Species in the other big group, generically called "univalves," have a single shell that is spiral- shaped; this includes our recently encountered land snail (top photo, grazing on moss) as well as conchs, whelks, cowries, and the freshwater snails kept in home aquaria. Animals one might not expect to be mollusks are the cephalopods ("head foot")--octopi, squid, cuttlefish, and nautilus--which have the largest invertebrate brains. The nautilus forms an elaborate external shell, while most of the rest have internal ones; that of the cuttlefish is the "cuttlebone" used to provide calcium to cage birds.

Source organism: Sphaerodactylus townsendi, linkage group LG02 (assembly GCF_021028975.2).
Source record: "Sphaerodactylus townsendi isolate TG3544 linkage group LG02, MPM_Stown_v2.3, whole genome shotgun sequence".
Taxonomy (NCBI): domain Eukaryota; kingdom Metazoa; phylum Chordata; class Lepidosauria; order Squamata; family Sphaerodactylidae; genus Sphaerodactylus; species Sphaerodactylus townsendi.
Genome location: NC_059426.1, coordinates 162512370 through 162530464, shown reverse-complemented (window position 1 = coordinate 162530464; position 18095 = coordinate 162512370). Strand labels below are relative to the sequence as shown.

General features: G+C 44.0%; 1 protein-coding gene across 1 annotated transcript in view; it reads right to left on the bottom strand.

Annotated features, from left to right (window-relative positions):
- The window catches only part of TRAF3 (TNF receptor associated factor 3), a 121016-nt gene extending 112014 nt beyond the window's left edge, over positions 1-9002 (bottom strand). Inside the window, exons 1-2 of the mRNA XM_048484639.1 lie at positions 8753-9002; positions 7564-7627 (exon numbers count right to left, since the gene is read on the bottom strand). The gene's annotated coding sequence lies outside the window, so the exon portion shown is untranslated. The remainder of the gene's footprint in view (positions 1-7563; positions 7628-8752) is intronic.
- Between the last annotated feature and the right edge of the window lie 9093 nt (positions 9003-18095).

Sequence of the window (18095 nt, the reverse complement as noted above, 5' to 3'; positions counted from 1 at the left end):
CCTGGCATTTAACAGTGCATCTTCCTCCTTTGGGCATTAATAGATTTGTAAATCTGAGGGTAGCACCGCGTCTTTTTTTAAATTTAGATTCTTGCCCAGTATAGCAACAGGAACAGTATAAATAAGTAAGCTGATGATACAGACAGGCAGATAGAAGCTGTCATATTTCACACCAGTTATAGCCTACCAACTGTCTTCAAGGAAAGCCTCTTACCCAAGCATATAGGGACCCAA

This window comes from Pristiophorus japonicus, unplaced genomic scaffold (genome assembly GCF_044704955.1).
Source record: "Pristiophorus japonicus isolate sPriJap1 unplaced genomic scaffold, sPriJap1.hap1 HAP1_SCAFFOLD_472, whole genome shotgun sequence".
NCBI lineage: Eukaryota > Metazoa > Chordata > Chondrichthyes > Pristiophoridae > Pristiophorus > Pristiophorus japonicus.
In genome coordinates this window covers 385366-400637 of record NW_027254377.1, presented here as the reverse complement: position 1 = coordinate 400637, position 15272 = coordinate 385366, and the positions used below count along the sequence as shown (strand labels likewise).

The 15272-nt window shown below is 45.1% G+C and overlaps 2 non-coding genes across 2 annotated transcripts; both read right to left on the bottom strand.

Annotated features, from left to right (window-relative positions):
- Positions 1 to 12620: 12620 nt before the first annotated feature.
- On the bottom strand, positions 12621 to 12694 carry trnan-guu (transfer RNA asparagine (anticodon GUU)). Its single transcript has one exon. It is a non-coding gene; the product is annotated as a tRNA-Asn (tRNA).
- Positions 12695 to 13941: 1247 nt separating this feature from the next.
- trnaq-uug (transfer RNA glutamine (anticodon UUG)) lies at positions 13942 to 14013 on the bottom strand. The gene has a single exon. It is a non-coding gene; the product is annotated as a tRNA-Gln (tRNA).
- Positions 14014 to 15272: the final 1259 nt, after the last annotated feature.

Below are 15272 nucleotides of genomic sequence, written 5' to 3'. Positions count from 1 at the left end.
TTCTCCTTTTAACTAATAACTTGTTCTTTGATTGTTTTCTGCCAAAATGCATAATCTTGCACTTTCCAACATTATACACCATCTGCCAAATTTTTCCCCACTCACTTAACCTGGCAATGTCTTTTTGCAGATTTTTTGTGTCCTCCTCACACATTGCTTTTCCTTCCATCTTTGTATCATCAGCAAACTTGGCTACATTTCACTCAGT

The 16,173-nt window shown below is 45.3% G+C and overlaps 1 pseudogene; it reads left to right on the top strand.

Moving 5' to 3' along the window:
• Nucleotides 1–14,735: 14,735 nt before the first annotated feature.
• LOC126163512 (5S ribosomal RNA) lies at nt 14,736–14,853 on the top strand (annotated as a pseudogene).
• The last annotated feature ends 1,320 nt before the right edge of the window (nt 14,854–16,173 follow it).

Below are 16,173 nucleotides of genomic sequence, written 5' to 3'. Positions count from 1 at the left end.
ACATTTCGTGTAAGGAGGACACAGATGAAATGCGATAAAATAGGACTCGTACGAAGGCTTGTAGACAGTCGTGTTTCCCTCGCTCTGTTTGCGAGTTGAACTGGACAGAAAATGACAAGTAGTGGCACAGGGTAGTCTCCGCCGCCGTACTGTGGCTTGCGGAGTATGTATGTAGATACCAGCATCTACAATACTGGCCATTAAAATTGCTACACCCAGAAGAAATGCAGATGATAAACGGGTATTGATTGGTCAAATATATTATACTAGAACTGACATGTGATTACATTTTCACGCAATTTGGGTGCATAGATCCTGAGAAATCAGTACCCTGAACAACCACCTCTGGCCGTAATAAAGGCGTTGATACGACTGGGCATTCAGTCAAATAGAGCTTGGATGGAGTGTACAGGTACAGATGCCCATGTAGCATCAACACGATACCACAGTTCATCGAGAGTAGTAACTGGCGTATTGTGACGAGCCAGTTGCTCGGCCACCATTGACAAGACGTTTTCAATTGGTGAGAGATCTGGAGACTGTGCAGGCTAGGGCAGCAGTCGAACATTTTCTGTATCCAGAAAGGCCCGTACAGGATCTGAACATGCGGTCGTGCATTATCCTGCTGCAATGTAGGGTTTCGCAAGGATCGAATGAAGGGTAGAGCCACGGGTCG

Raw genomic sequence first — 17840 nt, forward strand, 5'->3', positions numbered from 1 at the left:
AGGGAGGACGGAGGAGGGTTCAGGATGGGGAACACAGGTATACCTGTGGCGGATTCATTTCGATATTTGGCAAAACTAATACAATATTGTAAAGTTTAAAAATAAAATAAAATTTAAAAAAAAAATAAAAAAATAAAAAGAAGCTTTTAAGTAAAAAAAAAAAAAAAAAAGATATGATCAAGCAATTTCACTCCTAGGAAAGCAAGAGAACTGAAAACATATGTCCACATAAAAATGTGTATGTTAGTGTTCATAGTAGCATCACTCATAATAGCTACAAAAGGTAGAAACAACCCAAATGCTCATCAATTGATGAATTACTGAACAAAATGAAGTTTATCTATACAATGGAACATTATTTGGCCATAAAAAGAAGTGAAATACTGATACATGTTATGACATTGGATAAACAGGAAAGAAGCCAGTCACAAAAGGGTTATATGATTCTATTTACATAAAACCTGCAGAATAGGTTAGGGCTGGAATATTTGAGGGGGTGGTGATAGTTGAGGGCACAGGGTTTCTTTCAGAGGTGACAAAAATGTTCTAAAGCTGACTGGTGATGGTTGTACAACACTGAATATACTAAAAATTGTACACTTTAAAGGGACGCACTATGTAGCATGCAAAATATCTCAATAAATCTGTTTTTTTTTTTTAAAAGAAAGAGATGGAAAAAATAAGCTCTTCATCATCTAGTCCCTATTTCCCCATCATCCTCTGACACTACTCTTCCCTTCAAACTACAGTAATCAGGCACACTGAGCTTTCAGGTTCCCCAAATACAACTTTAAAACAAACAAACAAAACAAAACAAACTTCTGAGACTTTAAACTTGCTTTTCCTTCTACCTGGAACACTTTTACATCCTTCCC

Nearly 80% of the 50,000-plus named mollusks are "univalves," known more formally as the Gastropoda. A quick look at any of them will explain where this class name comes from; "gastropod" means "stomach foot" and that's exactly what sticks out of the shell of our land snail. This well-developed, stomach-containing, muscular "foot" is used for creeping along--at a rather slow pace, we might add--and can be pulled completely inside the shell. Unlike marine gastropods, land snails usually have no operculum to cover the withdrawn foot. On the underside of the foot's anterior end is the mouth, complete with a radula (rasping part) that typically allows the snail to shave off thin layers of plant material that comprise the bulk of its diet. Marine gastropods such as Oyster Drills can slowly rasp right through the shell of their hosts, allowing access to the succulent meat within. (All mollusks except bivalves have a radula.) Octopi are high-order predators that catch and eat crustaceans, fish, and other live prey; about this they are not very slow.